By Christina Capecchi
Implementing a Twitter firewall at home is a bit like asking a roommate to hide your Halloween candy.
It is an act of surrender and of conquest. What you lack in self control you make up for in self knowledge.
My self-imposed Twitter sabbatical has been a good move, setting my summer on a sunnier course. More than 200 million people use the website, firing off tweets of 140 characters or fewer.
I’m ready for a break. I’d like to think longer thoughts.
I decided to seize the summer, vowing to replace my aimless web surfing with creative endeavors. Less technology, more art.
On Memorial Day I bought a $16.95 sketchpad, cringing at the price — no sale, no coupon — while relishing the splurge. The hard, black cover and thick pages dignified my work. Soon I was drawing teacups and peacock feathers, tilting my head and smiling inside.
Later that week I memorized some poetry, which I hadn’t done since high school Shakespeare. I’ve been reciting the verses all summer, and each time it’s like unwrapping a Hershey’s Kiss.
I assembled my clarinet, read in the porch and journaled my heart out — 103 pages since Memorial Day. It’s much more honest when no one else is reading and you’re not secretly vying to pick up followers. How often life morphs into a popularity contest — and how often we play along.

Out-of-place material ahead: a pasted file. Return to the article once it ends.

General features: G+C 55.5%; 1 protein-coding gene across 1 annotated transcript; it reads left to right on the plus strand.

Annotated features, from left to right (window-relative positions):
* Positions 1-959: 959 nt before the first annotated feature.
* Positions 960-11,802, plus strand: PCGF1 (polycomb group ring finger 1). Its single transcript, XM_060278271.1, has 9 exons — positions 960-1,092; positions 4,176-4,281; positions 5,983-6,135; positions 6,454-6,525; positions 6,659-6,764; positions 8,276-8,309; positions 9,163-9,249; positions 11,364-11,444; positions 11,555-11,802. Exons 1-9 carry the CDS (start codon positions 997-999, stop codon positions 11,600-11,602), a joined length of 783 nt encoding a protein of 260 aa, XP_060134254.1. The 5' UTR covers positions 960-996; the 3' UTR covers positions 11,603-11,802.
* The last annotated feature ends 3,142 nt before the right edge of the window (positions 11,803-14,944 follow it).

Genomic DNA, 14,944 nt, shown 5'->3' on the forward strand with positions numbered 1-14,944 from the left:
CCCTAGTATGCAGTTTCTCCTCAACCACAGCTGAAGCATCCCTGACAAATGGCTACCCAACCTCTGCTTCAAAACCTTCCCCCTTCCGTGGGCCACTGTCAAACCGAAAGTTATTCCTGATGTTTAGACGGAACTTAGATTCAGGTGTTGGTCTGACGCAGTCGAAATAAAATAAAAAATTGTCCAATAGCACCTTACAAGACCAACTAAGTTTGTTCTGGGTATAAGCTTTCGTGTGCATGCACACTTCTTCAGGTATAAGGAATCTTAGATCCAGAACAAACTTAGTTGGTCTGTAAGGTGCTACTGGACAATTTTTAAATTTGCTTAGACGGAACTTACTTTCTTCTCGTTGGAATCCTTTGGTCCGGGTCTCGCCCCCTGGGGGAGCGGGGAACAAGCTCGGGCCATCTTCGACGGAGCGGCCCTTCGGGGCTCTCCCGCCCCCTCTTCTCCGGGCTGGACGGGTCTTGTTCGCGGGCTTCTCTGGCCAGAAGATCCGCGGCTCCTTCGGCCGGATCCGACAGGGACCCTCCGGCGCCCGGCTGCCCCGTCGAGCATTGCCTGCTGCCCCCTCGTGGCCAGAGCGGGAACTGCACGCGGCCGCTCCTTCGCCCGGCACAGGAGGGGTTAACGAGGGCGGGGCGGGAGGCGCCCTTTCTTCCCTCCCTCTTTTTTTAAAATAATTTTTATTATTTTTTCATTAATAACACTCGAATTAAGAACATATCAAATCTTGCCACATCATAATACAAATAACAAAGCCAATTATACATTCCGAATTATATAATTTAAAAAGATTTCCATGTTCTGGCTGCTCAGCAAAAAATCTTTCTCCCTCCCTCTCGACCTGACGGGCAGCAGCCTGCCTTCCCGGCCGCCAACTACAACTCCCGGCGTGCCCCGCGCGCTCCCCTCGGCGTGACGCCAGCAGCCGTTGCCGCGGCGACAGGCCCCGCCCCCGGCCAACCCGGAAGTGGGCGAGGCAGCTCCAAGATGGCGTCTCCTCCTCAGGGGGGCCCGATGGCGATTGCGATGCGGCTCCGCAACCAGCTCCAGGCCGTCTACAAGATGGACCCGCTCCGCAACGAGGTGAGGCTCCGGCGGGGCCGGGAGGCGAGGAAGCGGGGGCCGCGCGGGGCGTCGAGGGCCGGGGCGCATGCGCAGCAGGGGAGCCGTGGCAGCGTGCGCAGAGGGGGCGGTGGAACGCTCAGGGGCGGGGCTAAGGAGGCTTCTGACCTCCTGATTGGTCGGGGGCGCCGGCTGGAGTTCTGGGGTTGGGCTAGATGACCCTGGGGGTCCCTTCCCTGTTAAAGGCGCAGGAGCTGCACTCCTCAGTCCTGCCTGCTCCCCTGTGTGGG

But the most formal artistic undertaking of my summer was also the most foreign: taking a stained-glass window class through St. Paul, Minn., community education.
Oh, to be a student again, experiencing that same old arc of emotions that makes you feel so young: thrilled to get an email from the instructor, anxious to depart for the first class, empowered to master a new skill.
I’m one of five students gathering on Monday nights to cut glass and solder lead. One student looks to be 20. Two appear close to 60. And we all look happy to be there. We want to make art.
Before the class began, I’d put a lot of thought into my design, dreaming up intricate patterns and imagining them as birthday gifts. But stained glass is more about skill than artistry.
I like the physicality of it — standing there for three hours, leaning into an oak work bench and hearing the sizzle of severing glass. It is a welcome antidote to a day at the computer, a pleasant switch from head to hands.
I panicked when I cut my longest section of glass and veered off the line. “Life Goes On” was playing in the studio, and Peggy, the student across from me, helped me through it.
When I cut the wrong side of the glass, I beckoned our instructor, Bob. “I think I made a mistake,” I told him.
“We don’t say that in art,” he said.
Later we slid our glass into lead, which made our imperfect pieces fit together perfectly. “It hides a lot of sinning,” Bob said.
I thought of 1 Peter 4:8: “Above all let your love for one another be intense, because love covers a multitude of sins.”
God is the One who takes all our broken pieces and turns them into art. He is the sunlight that makes our stained glass radiate.
I’m seeing the world in sharper lines and richer hues this summer – and it is one unspoken, unceasing thank you to the Creator, who looks at everything he has made and finds it very good.
(Christina Capecchi is a freelance writer from Inver Grove Heights, Minn. She can be reached at www.ReadChristina.com.)